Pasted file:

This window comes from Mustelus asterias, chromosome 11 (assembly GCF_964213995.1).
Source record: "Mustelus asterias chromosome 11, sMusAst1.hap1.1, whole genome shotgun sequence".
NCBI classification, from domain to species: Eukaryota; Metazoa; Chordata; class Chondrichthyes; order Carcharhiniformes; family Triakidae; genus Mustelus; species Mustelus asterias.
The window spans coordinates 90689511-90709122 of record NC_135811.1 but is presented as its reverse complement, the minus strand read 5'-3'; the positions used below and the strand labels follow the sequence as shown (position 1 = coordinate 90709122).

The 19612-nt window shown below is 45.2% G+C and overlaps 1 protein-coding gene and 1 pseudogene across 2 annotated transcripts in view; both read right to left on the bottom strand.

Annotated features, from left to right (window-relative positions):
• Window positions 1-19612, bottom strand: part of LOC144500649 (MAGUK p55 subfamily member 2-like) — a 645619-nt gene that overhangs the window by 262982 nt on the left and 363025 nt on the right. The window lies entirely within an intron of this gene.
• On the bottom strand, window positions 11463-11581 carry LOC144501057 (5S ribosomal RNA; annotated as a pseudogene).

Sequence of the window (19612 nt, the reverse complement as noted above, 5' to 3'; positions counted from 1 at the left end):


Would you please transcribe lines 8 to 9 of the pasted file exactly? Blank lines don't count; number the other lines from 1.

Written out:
• On the bottom strand, window positions 11463-11581 carry LOC144501057 (5S ribosomal RNA; annotated as a pseudogene).

Sequence of the window (19612 nt, the reverse complement as noted above, 5' to 3'; positions counted from 1 at the left end):